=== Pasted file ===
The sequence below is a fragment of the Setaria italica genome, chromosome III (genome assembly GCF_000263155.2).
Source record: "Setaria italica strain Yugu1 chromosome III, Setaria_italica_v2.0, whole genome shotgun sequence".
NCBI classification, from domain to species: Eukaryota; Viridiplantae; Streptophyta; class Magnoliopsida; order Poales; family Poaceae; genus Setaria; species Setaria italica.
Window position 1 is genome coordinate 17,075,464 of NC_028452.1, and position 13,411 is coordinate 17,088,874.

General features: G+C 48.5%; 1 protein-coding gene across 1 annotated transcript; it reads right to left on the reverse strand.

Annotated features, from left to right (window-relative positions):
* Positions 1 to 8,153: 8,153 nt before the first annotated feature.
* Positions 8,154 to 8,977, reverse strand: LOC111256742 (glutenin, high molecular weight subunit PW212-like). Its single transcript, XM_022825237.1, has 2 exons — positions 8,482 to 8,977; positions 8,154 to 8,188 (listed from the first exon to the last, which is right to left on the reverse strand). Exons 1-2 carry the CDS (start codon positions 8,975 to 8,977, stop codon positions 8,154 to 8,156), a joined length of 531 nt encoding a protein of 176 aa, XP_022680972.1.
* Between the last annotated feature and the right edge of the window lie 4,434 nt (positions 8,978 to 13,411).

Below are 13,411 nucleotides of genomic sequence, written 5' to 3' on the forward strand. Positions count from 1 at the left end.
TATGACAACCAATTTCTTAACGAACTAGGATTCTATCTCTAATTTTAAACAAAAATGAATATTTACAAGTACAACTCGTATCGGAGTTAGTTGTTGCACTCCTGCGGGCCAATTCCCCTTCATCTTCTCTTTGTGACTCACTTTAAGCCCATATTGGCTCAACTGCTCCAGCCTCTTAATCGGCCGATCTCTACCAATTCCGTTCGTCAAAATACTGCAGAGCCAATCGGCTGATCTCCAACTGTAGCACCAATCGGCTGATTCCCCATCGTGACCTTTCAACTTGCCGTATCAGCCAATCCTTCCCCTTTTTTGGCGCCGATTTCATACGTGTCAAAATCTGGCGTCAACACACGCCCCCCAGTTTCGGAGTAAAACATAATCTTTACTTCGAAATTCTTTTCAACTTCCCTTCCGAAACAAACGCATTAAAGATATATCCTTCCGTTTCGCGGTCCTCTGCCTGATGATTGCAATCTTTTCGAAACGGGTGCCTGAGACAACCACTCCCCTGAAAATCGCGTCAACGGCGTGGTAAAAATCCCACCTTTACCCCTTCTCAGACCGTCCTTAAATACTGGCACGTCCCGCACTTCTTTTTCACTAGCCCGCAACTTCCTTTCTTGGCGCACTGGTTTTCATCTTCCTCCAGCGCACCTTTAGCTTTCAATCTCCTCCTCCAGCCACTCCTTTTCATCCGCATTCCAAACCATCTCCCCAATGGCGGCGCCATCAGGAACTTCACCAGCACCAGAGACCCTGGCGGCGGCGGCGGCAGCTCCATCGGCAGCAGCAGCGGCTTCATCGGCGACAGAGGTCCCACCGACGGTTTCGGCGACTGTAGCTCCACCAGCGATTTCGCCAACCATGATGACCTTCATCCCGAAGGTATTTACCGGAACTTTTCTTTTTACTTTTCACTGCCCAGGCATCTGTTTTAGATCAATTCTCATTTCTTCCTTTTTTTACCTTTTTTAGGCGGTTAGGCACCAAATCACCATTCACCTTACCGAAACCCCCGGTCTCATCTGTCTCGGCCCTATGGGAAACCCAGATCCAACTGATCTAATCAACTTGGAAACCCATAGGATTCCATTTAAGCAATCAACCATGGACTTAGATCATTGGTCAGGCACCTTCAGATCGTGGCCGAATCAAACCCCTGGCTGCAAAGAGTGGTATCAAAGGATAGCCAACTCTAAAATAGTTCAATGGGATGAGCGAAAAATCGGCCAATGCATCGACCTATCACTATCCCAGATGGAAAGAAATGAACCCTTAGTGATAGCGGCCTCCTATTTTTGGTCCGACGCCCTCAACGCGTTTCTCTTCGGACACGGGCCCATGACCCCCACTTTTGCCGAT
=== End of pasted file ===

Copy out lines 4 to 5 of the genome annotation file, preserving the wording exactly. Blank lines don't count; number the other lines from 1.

Window position 1 is genome coordinate 17,075,464 of NC_028452.1, and position 13,411 is coordinate 17,088,874.

General features: G+C 48.5%; 1 protein-coding gene across 1 annotated transcript; it reads right to left on the reverse strand.